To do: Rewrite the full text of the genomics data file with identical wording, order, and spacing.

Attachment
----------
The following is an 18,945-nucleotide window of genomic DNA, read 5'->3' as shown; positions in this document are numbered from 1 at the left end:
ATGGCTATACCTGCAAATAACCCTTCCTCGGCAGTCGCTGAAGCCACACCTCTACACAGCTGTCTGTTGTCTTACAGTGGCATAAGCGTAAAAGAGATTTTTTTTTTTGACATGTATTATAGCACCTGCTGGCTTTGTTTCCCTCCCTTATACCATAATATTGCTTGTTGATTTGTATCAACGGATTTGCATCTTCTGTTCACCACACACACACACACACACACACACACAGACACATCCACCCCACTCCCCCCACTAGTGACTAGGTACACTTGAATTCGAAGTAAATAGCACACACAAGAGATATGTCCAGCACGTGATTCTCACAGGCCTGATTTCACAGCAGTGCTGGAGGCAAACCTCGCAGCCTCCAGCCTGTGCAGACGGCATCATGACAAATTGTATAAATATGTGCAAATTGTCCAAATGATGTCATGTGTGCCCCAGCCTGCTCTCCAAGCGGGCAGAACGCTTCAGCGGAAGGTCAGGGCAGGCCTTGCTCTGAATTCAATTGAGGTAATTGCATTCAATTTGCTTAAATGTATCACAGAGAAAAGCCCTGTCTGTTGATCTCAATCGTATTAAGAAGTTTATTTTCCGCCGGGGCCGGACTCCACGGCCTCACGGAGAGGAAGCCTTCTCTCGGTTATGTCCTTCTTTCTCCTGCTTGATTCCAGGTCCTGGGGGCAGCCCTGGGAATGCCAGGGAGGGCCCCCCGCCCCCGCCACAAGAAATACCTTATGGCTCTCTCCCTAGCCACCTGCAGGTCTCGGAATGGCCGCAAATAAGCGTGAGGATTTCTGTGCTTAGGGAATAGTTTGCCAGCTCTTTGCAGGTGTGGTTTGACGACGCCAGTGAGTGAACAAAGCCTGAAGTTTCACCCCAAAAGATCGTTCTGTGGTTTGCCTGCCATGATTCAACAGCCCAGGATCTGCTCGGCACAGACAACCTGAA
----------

The following is an 18,945-nucleotide window of genomic DNA, read 5'->3' as shown; positions in this document are numbered from 1 at the left end:
ATGGCTATACCTGCAAATAACCCTTCCTCGGCAGTCGCTGAAGCCACACCTCTACACAGCTGTCTGTTGTCTTACAGTGGCATAAGCGTAAAAGAGATTTTTTTTTTTGACATGTATTATAGCACCTGCTGGCTTTGTTTCCCTCCCTTATACCATAATATTGCTTGTTGATTTGTATCAACGGATTTGCATCTTCTGTTCACCACACACACACACACACACACACACACAGACACATCCACCCCACTCCCCCCACTAGTGACTAGGTACACTTGAATTCGAAGTAAATAGCACACACAAGAGATATGTCCAGCACGTGATTCTCACAGGCCTGATTTCACAGCAGTGCTGGAGGCAAACCTCGCAGCCTCCAGCCTGTGCAGACGGCATCATGACAAATTGTATAAATATGTGCAAATTGTCCAAATGATGTCATGTGTGCCCCAGCCTGCTCTCCAAGCGGGCAGAACGCTTCAGCGGAAGGTCAGGGCAGGCCTTGCTCTGAATTCAATTGAGGTAATTGCATTCAATTTGCTTAAATGTATCACAGAGAAAAGCCCTGTCTGTTGATCTCAATCGTATTAAGAAGTTTATTTTCCGCCGGGGCCGGACTCCACGGCCTCACGGAGAGGAAGCCTTCTCTCGGTTATGTCCTTCTTTCTCCTGCTTGATTCCAGGTCCTGGGGGCAGCCCTGGGAATGCCAGGGAGGGCCCCCCGCCCCCGCCACAAGAAATACCTTATGGCTCTCTCCCTAGCCACCTGCAGGTCTCGGAATGGCCGCAAATAAGCGTGAGGATTTCTGTGCTTAGGGAATAGTTTGCCAGCTCTTTGCAGGTGTGGTTTGACGACGCCAGTGAGTGAACAAAGCCTGAAGTTTCACCCCAAAAGATCGTTCTGTGGTTTGCCTGCCATGATTCAACAGCCCAGGATCTGCTCGGCACAGACAACCTGAA